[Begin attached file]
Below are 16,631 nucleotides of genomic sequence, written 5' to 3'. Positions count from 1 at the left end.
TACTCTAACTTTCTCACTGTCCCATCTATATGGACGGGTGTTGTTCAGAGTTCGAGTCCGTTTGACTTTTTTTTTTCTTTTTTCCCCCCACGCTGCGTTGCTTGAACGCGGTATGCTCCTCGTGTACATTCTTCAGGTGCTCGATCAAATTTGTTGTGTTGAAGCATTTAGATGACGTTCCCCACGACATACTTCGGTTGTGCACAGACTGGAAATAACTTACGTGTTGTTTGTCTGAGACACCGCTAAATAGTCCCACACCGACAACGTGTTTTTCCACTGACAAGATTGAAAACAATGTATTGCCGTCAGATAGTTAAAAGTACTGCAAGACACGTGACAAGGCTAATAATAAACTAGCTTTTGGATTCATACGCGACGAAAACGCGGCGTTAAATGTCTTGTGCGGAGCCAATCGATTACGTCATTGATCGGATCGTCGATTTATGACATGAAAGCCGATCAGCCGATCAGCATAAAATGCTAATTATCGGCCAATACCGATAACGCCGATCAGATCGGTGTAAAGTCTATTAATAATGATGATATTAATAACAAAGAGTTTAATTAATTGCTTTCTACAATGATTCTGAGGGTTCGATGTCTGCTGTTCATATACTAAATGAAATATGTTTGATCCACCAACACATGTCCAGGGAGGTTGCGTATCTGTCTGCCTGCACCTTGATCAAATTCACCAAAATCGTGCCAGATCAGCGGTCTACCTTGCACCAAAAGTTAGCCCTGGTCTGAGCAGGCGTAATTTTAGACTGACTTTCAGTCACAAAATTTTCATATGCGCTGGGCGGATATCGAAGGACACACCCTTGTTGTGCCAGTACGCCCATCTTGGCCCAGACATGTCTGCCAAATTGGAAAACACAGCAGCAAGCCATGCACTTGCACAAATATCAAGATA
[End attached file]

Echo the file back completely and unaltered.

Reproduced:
Below are 16,631 nucleotides of genomic sequence, written 5' to 3'. Positions count from 1 at the left end.
TACTCTAACTTTCTCACTGTCCCATCTATATGGACGGGTGTTGTTCAGAGTTCGAGTCCGTTTGACTTTTTTTTTTCTTTTTTCCCCCCACGCTGCGTTGCTTGAACGCGGTATGCTCCTCGTGTACATTCTTCAGGTGCTCGATCAAATTTGTTGTGTTGAAGCATTTAGATGACGTTCCCCACGACATACTTCGGTTGTGCACAGACTGGAAATAACTTACGTGTTGTTTGTCTGAGACACCGCTAAATAGTCCCACACCGACAACGTGTTTTTCCACTGACAAGATTGAAAACAATGTATTGCCGTCAGATAGTTAAAAGTACTGCAAGACACGTGACAAGGCTAATAATAAACTAGCTTTTGGATTCATACGCGACGAAAACGCGGCGTTAAATGTCTTGTGCGGAGCCAATCGATTACGTCATTGATCGGATCGTCGATTTATGACATGAAAGCCGATCAGCCGATCAGCATAAAATGCTAATTATCGGCCAATACCGATAACGCCGATCAGATCGGTGTAAAGTCTATTAATAATGATGATATTAATAACAAAGAGTTTAATTAATTGCTTTCTACAATGATTCTGAGGGTTCGATGTCTGCTGTTCATATACTAAATGAAATATGTTTGATCCACCAACACATGTCCAGGGAGGTTGCGTATCTGTCTGCCTGCACCTTGATCAAATTCACCAAAATCGTGCCAGATCAGCGGTCTACCTTGCACCAAAAGTTAGCCCTGGTCTGAGCAGGCGTAATTTTAGACTGACTTTCAGTCACAAAATTTTCATATGCGCTGGGCGGATATCGAAGGACACACCCTTGTTGTGCCAGTACGCCCATCTTGGCCCAGACATGTCTGCCAAATTGGAAAACACAGCAGCAAGCCATGCACTTGCACAAATATCAAGATA